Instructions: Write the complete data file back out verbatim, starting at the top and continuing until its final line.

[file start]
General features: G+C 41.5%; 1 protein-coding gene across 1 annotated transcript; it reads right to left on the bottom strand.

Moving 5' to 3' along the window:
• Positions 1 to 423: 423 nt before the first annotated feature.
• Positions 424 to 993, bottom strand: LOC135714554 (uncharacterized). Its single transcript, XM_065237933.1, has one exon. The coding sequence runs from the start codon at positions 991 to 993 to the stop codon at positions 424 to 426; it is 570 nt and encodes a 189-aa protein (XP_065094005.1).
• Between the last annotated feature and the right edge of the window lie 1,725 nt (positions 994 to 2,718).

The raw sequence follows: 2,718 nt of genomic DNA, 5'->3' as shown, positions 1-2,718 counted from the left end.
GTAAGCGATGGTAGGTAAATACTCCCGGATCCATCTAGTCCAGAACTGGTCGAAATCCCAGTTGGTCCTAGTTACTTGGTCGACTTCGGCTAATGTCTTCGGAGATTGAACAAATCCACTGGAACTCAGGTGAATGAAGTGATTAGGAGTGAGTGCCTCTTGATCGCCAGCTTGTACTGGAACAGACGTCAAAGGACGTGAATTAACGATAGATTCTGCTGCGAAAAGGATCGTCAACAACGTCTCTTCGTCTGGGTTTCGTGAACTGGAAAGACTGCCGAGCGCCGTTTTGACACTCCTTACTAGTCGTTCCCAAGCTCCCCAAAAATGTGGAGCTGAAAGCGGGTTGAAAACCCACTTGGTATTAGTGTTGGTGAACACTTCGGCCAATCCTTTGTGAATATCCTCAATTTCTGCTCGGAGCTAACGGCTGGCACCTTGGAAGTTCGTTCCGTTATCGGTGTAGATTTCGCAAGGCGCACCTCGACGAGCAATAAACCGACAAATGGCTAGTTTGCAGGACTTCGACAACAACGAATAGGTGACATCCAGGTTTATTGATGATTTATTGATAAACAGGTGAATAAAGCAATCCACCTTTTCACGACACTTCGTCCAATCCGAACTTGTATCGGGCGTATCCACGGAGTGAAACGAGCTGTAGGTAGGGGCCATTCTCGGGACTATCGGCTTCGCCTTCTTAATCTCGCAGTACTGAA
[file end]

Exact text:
General features: G+C 41.5%; 1 protein-coding gene across 1 annotated transcript; it reads right to left on the bottom strand.

Moving 5' to 3' along the window:
• Positions 1 to 423: 423 nt before the first annotated feature.
• Positions 424 to 993, bottom strand: LOC135714554 (uncharacterized). Its single transcript, XM_065237933.1, has one exon. The coding sequence runs from the start codon at positions 991 to 993 to the stop codon at positions 424 to 426; it is 570 nt and encodes a 189-aa protein (XP_065094005.1).
• Between the last annotated feature and the right edge of the window lie 1,725 nt (positions 994 to 2,718).

The raw sequence follows: 2,718 nt of genomic DNA, 5'->3' as shown, positions 1-2,718 counted from the left end.
GTAAGCGATGGTAGGTAAATACTCCCGGATCCATCTAGTCCAGAACTGGTCGAAATCCCAGTTGGTCCTAGTTACTTGGTCGACTTCGGCTAATGTCTTCGGAGATTGAACAAATCCACTGGAACTCAGGTGAATGAAGTGATTAGGAGTGAGTGCCTCTTGATCGCCAGCTTGTACTGGAACAGACGTCAAAGGACGTGAATTAACGATAGATTCTGCTGCGAAAAGGATCGTCAACAACGTCTCTTCGTCTGGGTTTCGTGAACTGGAAAGACTGCCGAGCGCCGTTTTGACACTCCTTACTAGTCGTTCCCAAGCTCCCCAAAAATGTGGAGCTGAAAGCGGGTTGAAAACCCACTTGGTATTAGTGTTGGTGAACACTTCGGCCAATCCTTTGTGAATATCCTCAATTTCTGCTCGGAGCTAACGGCTGGCACCTTGGAAGTTCGTTCCGTTATCGGTGTAGATTTCGCAAGGCGCACCTCGACGAGCAATAAACCGACAAATGGCTAGTTTGCAGGACTTCGACAACAACGAATAGGTGACATCCAGGTTTATTGATGATTTATTGATAAACAGGTGAATAAAGCAATCCACCTTTTCACGACACTTCGTCCAATCCGAACTTGTATCGGGCGTATCCACGGAGTGAAACGAGCTGTAGGTAGGGGCCATTCTCGGGACTATCGGCTTCGCCTTCTTAATCTCGCAGTACTGAA